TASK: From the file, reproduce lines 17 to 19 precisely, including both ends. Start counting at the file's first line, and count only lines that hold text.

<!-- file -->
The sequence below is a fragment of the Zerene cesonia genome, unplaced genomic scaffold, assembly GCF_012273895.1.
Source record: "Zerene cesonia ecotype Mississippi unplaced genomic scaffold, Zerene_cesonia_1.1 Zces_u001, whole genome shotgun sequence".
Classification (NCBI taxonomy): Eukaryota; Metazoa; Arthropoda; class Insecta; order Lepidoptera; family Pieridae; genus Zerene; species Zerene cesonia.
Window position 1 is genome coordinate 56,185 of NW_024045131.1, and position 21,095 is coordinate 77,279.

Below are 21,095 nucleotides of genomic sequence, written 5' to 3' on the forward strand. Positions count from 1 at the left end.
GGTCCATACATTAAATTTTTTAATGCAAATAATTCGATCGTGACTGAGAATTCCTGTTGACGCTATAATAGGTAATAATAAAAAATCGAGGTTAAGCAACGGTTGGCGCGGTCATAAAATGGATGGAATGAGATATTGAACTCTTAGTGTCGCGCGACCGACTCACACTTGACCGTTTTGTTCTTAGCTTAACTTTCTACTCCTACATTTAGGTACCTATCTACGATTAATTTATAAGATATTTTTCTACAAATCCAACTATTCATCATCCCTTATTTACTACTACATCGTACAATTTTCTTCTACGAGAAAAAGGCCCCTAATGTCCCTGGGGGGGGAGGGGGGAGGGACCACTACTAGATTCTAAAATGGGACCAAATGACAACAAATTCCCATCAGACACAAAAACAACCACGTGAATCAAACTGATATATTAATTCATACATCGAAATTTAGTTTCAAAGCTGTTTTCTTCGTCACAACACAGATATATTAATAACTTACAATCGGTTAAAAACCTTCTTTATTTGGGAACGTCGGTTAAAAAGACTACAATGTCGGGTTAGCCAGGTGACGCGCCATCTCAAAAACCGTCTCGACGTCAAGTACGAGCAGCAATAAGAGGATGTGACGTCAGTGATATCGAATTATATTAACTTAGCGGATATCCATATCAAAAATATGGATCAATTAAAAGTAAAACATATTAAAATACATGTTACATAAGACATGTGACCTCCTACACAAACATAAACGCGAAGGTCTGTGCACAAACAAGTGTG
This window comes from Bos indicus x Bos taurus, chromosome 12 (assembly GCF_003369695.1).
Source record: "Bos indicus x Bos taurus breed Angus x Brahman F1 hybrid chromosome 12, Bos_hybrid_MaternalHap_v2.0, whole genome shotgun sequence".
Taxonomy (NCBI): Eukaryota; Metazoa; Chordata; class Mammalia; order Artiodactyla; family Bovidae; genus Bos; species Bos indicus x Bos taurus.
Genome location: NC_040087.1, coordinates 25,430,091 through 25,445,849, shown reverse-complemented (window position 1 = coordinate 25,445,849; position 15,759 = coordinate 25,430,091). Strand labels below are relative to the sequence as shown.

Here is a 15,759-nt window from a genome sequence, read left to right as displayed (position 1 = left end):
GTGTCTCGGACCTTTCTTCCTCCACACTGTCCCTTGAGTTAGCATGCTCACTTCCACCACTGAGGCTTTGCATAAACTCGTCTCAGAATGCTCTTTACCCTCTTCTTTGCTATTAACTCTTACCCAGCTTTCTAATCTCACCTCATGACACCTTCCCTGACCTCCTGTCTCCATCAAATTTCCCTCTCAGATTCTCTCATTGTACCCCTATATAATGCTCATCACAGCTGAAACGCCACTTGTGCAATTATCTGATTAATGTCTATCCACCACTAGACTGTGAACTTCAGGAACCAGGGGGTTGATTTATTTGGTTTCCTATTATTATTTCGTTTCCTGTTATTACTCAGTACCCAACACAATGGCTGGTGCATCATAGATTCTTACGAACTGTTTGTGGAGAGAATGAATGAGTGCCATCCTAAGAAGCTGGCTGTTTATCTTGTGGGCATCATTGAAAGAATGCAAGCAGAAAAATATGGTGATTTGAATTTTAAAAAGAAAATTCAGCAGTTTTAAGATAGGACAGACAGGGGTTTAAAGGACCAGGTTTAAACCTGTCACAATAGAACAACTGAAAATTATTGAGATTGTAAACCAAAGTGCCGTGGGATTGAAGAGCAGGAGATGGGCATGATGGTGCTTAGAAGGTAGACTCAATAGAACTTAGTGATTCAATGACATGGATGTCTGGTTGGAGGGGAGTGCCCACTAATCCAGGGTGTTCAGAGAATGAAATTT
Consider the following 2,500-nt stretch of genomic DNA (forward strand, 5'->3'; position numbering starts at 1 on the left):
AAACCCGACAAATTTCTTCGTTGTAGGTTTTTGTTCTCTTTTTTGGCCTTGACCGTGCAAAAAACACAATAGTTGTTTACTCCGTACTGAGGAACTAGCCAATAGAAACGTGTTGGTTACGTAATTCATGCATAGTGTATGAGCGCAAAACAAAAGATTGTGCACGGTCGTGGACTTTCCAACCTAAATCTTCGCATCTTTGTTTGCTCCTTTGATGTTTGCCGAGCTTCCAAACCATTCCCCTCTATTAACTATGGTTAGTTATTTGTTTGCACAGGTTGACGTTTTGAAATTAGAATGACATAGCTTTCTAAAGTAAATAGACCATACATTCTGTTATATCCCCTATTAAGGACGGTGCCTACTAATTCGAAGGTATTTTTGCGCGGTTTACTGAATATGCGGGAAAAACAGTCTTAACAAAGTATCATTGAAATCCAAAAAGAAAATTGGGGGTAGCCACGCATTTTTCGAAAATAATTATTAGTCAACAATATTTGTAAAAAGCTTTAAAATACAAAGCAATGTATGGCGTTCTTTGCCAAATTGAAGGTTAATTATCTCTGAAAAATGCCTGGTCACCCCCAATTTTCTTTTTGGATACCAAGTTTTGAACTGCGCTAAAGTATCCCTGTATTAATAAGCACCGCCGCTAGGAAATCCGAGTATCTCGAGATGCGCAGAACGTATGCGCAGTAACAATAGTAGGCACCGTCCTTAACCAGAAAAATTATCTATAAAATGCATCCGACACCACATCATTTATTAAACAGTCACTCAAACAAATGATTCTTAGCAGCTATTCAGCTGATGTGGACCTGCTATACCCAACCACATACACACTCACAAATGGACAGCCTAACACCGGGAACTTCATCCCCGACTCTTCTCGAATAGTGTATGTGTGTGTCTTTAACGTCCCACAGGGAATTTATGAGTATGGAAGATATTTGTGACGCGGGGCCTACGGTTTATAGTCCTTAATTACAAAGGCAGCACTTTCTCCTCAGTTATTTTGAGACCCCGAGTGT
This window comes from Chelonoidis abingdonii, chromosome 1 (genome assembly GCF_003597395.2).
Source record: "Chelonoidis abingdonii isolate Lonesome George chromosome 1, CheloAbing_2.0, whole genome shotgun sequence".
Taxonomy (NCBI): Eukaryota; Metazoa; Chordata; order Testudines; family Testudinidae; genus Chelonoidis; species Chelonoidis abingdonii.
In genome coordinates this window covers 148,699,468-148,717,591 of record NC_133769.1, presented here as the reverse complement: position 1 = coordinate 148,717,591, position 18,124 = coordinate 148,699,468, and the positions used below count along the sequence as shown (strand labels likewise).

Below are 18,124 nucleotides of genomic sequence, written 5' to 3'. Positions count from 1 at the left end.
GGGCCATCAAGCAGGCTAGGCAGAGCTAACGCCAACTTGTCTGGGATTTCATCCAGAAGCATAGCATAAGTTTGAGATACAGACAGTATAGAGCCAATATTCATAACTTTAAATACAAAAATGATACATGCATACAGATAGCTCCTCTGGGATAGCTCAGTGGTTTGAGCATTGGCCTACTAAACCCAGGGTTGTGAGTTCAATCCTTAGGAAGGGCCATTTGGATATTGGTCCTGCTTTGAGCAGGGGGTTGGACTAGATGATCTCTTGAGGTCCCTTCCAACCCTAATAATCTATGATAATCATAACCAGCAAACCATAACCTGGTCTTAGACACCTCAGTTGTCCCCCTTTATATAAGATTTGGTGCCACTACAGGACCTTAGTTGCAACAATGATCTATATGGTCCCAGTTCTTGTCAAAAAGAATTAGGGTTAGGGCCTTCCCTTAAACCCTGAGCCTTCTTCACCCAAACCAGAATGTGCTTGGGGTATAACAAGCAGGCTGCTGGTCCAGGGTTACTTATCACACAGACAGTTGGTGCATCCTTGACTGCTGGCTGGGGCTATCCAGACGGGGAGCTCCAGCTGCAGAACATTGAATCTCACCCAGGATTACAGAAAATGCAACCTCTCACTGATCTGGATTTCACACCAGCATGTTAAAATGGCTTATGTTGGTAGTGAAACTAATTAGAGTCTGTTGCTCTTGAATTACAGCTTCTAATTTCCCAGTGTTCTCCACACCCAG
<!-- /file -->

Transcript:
Taxonomy (NCBI): Eukaryota; Metazoa; Chordata; order Testudines; family Testudinidae; genus Chelonoidis; species Chelonoidis abingdonii.
In genome coordinates this window covers 148,699,468-148,717,591 of record NC_133769.1, presented here as the reverse complement: position 1 = coordinate 148,717,591, position 18,124 = coordinate 148,699,468, and the positions used below count along the sequence as shown (strand labels likewise).

Below are 18,124 nucleotides of genomic sequence, written 5' to 3'. Positions count from 1 at the left end.